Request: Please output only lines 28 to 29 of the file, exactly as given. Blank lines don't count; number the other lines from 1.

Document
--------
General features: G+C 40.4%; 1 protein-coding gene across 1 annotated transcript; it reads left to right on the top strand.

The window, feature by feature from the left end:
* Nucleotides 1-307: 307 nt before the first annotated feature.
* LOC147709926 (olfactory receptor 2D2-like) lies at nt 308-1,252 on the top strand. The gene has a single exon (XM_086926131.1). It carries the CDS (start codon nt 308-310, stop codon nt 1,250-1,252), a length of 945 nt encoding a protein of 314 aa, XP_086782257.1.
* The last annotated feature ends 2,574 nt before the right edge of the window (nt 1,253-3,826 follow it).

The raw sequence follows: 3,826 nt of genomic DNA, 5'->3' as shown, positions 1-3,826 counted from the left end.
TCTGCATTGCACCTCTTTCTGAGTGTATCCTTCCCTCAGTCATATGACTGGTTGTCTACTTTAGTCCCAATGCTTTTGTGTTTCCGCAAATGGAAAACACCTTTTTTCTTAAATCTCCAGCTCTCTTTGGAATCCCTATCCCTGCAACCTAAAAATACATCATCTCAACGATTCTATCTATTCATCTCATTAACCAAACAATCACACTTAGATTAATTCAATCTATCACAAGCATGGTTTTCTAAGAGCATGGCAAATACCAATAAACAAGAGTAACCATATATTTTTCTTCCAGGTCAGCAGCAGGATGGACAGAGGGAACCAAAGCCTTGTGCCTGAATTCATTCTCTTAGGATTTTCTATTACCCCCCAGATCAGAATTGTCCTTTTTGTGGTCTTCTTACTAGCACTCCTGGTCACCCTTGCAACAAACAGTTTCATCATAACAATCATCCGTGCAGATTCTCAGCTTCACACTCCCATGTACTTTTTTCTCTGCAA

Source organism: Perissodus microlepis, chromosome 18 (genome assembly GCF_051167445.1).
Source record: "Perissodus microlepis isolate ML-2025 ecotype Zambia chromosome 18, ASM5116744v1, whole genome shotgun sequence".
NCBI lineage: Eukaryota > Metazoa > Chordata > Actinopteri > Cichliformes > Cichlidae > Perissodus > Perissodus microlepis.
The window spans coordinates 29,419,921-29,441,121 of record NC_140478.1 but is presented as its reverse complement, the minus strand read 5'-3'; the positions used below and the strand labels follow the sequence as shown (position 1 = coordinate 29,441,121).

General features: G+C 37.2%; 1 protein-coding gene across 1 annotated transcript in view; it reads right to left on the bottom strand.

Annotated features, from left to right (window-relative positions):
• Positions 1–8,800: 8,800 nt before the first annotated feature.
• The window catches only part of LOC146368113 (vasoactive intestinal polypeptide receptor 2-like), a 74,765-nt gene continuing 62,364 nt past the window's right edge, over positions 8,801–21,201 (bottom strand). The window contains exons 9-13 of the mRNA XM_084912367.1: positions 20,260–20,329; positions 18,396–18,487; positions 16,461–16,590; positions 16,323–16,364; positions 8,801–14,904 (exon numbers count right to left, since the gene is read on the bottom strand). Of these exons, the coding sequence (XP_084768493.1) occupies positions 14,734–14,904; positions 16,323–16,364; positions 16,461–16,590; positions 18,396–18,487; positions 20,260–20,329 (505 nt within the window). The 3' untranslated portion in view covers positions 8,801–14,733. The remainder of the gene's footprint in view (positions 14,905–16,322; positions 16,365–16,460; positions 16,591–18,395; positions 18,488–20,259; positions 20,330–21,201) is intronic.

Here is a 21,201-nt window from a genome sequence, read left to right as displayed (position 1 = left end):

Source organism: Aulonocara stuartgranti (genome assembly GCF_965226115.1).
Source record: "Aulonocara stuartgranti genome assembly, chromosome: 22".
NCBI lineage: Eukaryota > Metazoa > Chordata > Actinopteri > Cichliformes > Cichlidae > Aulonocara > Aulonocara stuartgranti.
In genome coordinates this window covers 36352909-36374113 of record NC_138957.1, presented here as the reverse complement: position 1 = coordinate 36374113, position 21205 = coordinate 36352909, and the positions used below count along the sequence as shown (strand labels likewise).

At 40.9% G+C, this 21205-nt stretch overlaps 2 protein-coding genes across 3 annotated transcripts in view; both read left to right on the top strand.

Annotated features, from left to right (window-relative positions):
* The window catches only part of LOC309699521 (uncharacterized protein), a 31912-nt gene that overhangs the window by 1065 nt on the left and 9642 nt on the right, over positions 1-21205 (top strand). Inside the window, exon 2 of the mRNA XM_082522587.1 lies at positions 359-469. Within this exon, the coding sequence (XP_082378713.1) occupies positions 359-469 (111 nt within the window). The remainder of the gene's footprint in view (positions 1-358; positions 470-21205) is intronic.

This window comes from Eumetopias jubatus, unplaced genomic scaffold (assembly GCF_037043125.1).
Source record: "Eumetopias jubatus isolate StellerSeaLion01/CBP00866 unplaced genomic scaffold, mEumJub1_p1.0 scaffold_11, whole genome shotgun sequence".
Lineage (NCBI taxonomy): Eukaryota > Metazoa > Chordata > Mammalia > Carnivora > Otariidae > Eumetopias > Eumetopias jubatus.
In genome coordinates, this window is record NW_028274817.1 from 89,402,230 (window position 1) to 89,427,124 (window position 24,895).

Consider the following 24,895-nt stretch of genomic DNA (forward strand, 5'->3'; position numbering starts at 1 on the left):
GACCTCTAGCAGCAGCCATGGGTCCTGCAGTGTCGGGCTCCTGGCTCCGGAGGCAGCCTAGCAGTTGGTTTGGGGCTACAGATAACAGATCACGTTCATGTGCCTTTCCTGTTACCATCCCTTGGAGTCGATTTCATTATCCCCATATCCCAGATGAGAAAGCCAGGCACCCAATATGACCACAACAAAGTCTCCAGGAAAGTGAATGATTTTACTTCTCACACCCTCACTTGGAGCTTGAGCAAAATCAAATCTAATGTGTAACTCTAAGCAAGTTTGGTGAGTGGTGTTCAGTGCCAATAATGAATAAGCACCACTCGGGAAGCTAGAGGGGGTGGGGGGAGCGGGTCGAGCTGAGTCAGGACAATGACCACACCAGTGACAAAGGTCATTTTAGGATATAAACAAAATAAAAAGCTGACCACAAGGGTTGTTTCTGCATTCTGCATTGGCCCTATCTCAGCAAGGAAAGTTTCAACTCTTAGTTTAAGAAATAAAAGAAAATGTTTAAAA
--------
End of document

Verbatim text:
Consider the following 24,895-nt stretch of genomic DNA (forward strand, 5'->3'; position numbering starts at 1 on the left):
GACCTCTAGCAGCAGCCATGGGTCCTGCAGTGTCGGGCTCCTGGCTCCGGAGGCAGCCTAGCAGTTGGTTTGGGGCTACAGATAACAGATCACGTTCATGTGCCTTTCCTGTTACCATCCCTTGGAGTCGATTTCATTATCCCCATATCCCAGATGAGAAAGCCAGGCACCCAATATGACCACAACAAAGTCTCCAGGAAAGTGAATGATTTTACTTCTCACACCCTCACTTGGAGCTTGAGCAAAATCAAATCTAATGTGTAACTCTAAGCAAGTTTGGTGAGTGGTGTTCAGTGCCAATAATGAATAAGCACCACTCGGGAAGCTAGAGGGGGTGGGGGGAGCGGGTCGAGCTGAGTCAGGACAATGACCACACCAGTGACAAAGGTCATTTTAGGATATAAACAAAATAAAAAGCTGACCACAAGGGTTGTTTCTGCATTCTGCATTGGCCCTATCTCAGCAAGGAAAGTTTCAACTCTTAGTTTAAGAAATAAAAGAAAATGTTTAAAA